Curtius’ first wax exhibitions were held in fairgrounds; his earliest permanent setting was at the St-Laurent fair close to the Temple, which was used to house a visitor attraction and to conduct a lively trade in private wax portraits. It is also recorded that a private trade in table-top miniatures in erotic poses was particularly successful.3 By 1787 Curtius had a more permanent establishment nearby at 20 Boulevard de Temple where he lived and made, dressed and stored his models. The visitor experience was divided into two sections; the Salon, full of the most distinguished and famous figures of the age, followed by the Caverne des Grands Voleurs which was presented in gory detail and was the ancestor of the modern “chamber of horrors.” In 1784 Curtius was one the earliest tenants in the rather more up-market setting of the Palais Royal, which had just been converted for commercial use. It would become one of the liveliest and most bustling centers of pre-revolutionary Paris with Curtius’ Salon de Cire (Wax) at its heart; recent academic enquiry has labeled it as “the greatest show in prerevolutionary Paris” and “the centre of a renaissance of marketplace culture.”4 The Salon de Cire was a considered title; the exhibition was intended to resemble an intellectual salon, of the kind led by Madame Geoffrin. It comprised elaborate tableaux, including a popular scene of the Royal Family eating their dinner (figure 2), as well as life-size single figures and many busts. The dinner tableau allowed visitors to examine in detail the arrangement of the table and the exquisite clothes of Queen Marie Antoinette, which were closely modeled on reality; Curtius paid Rose Bertin, the queen’s dressmaker, to recreate her favorite dresses. The exhibition was visited in 1784 by Mrs Cradock, an English tourist who was particularly impressed by a tableau of Voltaire, Rousseau, and Benjamin Franklin. She commented “the workmanship was so good that the very character of these famous, though baneful, men was conveyed by their appearance.”5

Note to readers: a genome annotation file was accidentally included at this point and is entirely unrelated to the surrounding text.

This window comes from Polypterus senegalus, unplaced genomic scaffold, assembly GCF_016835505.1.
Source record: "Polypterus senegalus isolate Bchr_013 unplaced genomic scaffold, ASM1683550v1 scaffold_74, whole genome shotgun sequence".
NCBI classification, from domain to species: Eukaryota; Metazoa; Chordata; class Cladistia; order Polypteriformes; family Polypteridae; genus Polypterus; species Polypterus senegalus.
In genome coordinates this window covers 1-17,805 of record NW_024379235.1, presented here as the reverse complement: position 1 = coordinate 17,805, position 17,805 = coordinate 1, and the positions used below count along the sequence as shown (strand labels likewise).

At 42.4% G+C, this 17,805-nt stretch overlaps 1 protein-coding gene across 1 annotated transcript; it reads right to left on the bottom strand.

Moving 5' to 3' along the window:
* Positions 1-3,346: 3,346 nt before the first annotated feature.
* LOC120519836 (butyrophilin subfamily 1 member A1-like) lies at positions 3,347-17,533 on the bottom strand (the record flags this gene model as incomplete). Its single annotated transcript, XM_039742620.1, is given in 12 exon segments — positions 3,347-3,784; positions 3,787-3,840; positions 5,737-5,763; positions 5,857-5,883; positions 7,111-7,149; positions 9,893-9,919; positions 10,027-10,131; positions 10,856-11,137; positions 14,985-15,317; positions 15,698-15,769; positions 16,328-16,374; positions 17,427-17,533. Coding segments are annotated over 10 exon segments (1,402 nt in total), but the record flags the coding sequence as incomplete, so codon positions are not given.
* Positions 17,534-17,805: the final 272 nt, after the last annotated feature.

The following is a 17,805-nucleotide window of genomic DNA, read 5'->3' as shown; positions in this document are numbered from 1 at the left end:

Alongside these three great worthies of the time, the show also featured others including Jacques Necker, popular finance minister to Louis XVI, the astronomer and mathematician Jean-Sylvain Bailly, the distinguished General Marie-Joseph Lafayette, and the Duc d’Orléans. Popular female figures included Louis XV’s mistress Madame du Barry and the actress Louise-Françoise Contat.6
According to his niece and successor, Marie Grosholz, later famous as Madame Tussaud, Curtius was at the center of a lively circle. She claimed that Voltaire, Franklin, Rousseau, the Comte de Mirabeau, the Duc d’Orléans and Marat were well acquainted with her and her uncle, and frequently dined with them. In 1778, not long before his death, Voltaire is recorded as visiting, when Marie took the opportunity to take his likeness. The subsequent model was set up in the Salon de Cire in a tableau at a desk surrounded by books. Frederick the Great, King of Prussia, was represented in the exhibition in his own clothes which he insisted on sending himself; the model was frequently noted as being considerably more scruffy than the others.7